21:9-21 God has various employments for his holy angels. Sometimes they sound the trumpet of Divine Providence, and warn a careless world; sometimes they discover things of a heavenly nature of the heirs of salvation. Those who would have clear views of heaven, must get as near to heaven as they can, on the mount of meditation and faith. The subject of the vision is the church of God in a perfect, triumphant state, shining in its lustre; glorious in relation to Christ; which shows that the happiness of heaven consists in intercourse with God, and in conformity to him. The change of emblems from a bride to a city, shows that we are only to take general ideas from this description. The wall is for security. Heaven is a safe state; those who are there, are separated and secured from all evils and enemies. This city is vast; here is room for all the people of God. The foundation of the wall; the promise and power of God, and the purchase of Christ, are the strong foundations of the safety and happiness of the church. These foundations are set forth by twelve sorts of precious stones, denoting the variety and excellence of the doctrines of the gospel, or of the graces of the Holy Spirit, or the personal excellences of the Lord Jesus Christ. Heaven has gates; there is a free admission to all that are sanctified; they shall not find themselves shut out. These gates were all of pearls. Christ is the Pearl of great price, and he is our Way to God. The street of the city was pure gold, like transparent glass. The saints in heaven tread gold under foot. The saints are there at rest, yet it is not a state of sleep and idleness; they have communion, not only with God, but with one another. All these glories but faintly represent heaven.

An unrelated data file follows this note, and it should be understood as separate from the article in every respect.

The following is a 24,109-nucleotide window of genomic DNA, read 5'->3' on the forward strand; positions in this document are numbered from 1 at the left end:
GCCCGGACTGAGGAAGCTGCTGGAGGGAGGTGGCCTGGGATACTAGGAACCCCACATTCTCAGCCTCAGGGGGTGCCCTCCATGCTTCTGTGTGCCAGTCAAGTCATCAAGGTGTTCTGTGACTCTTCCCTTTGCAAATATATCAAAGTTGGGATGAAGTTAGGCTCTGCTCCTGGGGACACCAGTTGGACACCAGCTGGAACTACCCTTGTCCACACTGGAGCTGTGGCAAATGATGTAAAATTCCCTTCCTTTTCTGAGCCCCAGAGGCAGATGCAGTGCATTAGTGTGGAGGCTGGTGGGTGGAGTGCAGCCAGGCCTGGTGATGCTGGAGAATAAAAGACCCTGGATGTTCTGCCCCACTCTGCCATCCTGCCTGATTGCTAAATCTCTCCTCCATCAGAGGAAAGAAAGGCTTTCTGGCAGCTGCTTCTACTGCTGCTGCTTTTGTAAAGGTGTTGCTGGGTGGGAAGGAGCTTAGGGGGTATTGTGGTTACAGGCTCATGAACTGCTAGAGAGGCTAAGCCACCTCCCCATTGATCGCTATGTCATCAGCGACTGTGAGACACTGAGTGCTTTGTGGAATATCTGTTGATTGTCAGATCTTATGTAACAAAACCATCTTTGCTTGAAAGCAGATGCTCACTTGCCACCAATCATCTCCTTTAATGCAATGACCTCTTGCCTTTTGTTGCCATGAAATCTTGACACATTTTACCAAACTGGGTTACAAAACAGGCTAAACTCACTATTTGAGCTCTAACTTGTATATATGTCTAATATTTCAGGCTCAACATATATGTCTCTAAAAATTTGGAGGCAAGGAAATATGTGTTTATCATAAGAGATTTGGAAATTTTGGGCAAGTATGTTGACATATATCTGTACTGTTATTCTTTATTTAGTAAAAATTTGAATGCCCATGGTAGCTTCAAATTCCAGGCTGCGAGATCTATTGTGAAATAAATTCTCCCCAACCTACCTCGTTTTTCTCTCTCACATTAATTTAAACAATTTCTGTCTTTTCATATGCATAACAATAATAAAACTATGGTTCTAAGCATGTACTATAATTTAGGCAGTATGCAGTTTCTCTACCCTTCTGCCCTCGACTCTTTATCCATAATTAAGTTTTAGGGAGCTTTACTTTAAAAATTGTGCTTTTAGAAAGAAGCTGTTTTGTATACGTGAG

11. Having the glory of God—not merely the Shekinah-cloud, but God Himself as her glory dwelling in the midst of her. Compare the type, the earthly Jerusalem in the millennium (Zec 2:5; compare Re 21:23, below).
her light—Greek, "light-giver": properly applied to the heavenly luminaries which diffuse light. Compare Note, see on Php 2:15, the only other passage where it occurs. The "and" before "her light' is omitted in A, B, and Vulgate.
even like—Greek, "as it were."
jasper—representing watery crystalline brightness.